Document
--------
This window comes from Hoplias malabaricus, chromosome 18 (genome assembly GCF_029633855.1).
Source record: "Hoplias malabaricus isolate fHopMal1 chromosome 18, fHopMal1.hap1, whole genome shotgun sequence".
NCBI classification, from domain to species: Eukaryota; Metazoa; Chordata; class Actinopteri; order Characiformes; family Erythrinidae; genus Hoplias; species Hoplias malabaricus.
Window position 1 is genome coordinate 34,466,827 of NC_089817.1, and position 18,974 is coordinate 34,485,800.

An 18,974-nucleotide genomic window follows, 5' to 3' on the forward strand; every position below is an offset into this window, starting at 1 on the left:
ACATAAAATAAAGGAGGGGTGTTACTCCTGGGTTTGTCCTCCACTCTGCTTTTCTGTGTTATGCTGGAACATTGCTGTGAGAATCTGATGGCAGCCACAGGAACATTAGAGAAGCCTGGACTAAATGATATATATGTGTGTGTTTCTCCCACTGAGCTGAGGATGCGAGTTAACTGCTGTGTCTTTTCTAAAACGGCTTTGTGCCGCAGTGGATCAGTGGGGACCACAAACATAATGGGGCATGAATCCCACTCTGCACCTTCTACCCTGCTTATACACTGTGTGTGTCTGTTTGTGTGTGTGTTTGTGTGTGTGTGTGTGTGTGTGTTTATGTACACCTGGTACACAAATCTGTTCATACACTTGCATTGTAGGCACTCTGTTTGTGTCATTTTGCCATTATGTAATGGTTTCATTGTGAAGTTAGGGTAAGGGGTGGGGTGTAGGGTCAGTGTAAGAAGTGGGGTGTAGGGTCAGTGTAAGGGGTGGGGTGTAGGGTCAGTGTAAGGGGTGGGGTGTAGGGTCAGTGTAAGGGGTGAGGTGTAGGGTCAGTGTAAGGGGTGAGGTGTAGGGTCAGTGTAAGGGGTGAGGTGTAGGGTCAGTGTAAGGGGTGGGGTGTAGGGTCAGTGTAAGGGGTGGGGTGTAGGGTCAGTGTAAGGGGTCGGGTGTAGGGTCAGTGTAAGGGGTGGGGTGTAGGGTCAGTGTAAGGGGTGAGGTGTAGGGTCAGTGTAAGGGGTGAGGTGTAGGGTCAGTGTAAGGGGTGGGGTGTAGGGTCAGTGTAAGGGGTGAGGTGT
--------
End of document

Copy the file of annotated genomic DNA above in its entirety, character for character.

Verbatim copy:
This window comes from Hoplias malabaricus, chromosome 18 (genome assembly GCF_029633855.1).
Source record: "Hoplias malabaricus isolate fHopMal1 chromosome 18, fHopMal1.hap1, whole genome shotgun sequence".
NCBI classification, from domain to species: Eukaryota; Metazoa; Chordata; class Actinopteri; order Characiformes; family Erythrinidae; genus Hoplias; species Hoplias malabaricus.
Window position 1 is genome coordinate 34,466,827 of NC_089817.1, and position 18,974 is coordinate 34,485,800.

An 18,974-nucleotide genomic window follows, 5' to 3' on the forward strand; every position below is an offset into this window, starting at 1 on the left:
ACATAAAATAAAGGAGGGGTGTTACTCCTGGGTTTGTCCTCCACTCTGCTTTTCTGTGTTATGCTGGAACATTGCTGTGAGAATCTGATGGCAGCCACAGGAACATTAGAGAAGCCTGGACTAAATGATATATATGTGTGTGTTTCTCCCACTGAGCTGAGGATGCGAGTTAACTGCTGTGTCTTTTCTAAAACGGCTTTGTGCCGCAGTGGATCAGTGGGGACCACAAACATAATGGGGCATGAATCCCACTCTGCACCTTCTACCCTGCTTATACACTGTGTGTGTCTGTTTGTGTGTGTGTTTGTGTGTGTGTGTGTGTGTGTGTTTATGTACACCTGGTACACAAATCTGTTCATACACTTGCATTGTAGGCACTCTGTTTGTGTCATTTTGCCATTATGTAATGGTTTCATTGTGAAGTTAGGGTAAGGGGTGGGGTGTAGGGTCAGTGTAAGAAGTGGGGTGTAGGGTCAGTGTAAGGGGTGGGGTGTAGGGTCAGTGTAAGGGGTGGGGTGTAGGGTCAGTGTAAGGGGTGAGGTGTAGGGTCAGTGTAAGGGGTGAGGTGTAGGGTCAGTGTAAGGGGTGAGGTGTAGGGTCAGTGTAAGGGGTGGGGTGTAGGGTCAGTGTAAGGGGTGGGGTGTAGGGTCAGTGTAAGGGGTCGGGTGTAGGGTCAGTGTAAGGGGTGGGGTGTAGGGTCAGTGTAAGGGGTGAGGTGTAGGGTCAGTGTAAGGGGTGAGGTGTAGGGTCAGTGTAAGGGGTGGGGTGTAGGGTCAGTGTAAGGGGTGAGGTGT